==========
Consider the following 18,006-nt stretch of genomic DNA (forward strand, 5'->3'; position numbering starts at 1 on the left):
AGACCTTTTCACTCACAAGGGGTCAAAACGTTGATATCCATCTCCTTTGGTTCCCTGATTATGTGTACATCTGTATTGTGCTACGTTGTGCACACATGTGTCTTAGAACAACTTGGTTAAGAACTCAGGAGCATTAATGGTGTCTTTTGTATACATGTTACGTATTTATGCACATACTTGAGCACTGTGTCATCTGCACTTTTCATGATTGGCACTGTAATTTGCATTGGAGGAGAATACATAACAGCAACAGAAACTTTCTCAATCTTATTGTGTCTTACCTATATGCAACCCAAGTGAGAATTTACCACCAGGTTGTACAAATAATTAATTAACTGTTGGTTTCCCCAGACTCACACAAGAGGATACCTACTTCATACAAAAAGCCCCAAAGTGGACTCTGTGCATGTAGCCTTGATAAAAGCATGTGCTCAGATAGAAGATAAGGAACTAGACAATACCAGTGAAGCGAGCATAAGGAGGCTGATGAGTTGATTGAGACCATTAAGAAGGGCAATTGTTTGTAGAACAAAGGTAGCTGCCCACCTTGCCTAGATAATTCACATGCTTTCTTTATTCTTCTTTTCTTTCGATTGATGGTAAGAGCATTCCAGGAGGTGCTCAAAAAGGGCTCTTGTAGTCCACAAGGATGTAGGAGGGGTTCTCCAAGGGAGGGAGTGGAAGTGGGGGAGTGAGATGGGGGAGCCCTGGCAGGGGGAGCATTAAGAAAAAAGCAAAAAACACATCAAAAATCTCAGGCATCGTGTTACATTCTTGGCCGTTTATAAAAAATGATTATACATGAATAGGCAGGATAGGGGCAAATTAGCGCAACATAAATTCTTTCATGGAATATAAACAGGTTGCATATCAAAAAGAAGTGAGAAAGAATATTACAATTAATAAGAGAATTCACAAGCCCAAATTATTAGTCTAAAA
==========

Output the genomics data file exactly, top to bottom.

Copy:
Consider the following 18,006-nt stretch of genomic DNA (forward strand, 5'->3'; position numbering starts at 1 on the left):
AGACCTTTTCACTCACAAGGGGTCAAAACGTTGATATCCATCTCCTTTGGTTCCCTGATTATGTGTACATCTGTATTGTGCTACGTTGTGCACACATGTGTCTTAGAACAACTTGGTTAAGAACTCAGGAGCATTAATGGTGTCTTTTGTATACATGTTACGTATTTATGCACATACTTGAGCACTGTGTCATCTGCACTTTTCATGATTGGCACTGTAATTTGCATTGGAGGAGAATACATAACAGCAACAGAAACTTTCTCAATCTTATTGTGTCTTACCTATATGCAACCCAAGTGAGAATTTACCACCAGGTTGTACAAATAATTAATTAACTGTTGGTTTCCCCAGACTCACACAAGAGGATACCTACTTCATACAAAAAGCCCCAAAGTGGACTCTGTGCATGTAGCCTTGATAAAAGCATGTGCTCAGATAGAAGATAAGGAACTAGACAATACCAGTGAAGCGAGCATAAGGAGGCTGATGAGTTGATTGAGACCATTAAGAAGGGCAATTGTTTGTAGAACAAAGGTAGCTGCCCACCTTGCCTAGATAATTCACATGCTTTCTTTATTCTTCTTTTCTTTCGATTGATGGTAAGAGCATTCCAGGAGGTGCTCAAAAAGGGCTCTTGTAGTCCACAAGGATGTAGGAGGGGTTCTCCAAGGGAGGGAGTGGAAGTGGGGGAGTGAGATGGGGGAGCCCTGGCAGGGGGAGCATTAAGAAAAAAGCAAAAAACACATCAAAAATCTCAGGCATCGTGTTACATTCTTGGCCGTTTATAAAAAATGATTATACATGAATAGGCAGGATAGGGGCAAATTAGCGCAACATAAATTCTTTCATGGAATATAAACAGGTTGCATATCAAAAAGAAGTGAGAAAGAATATTACAATTAATAAGAGAATTCACAAGCCCAAATTATTAGTCTAAAA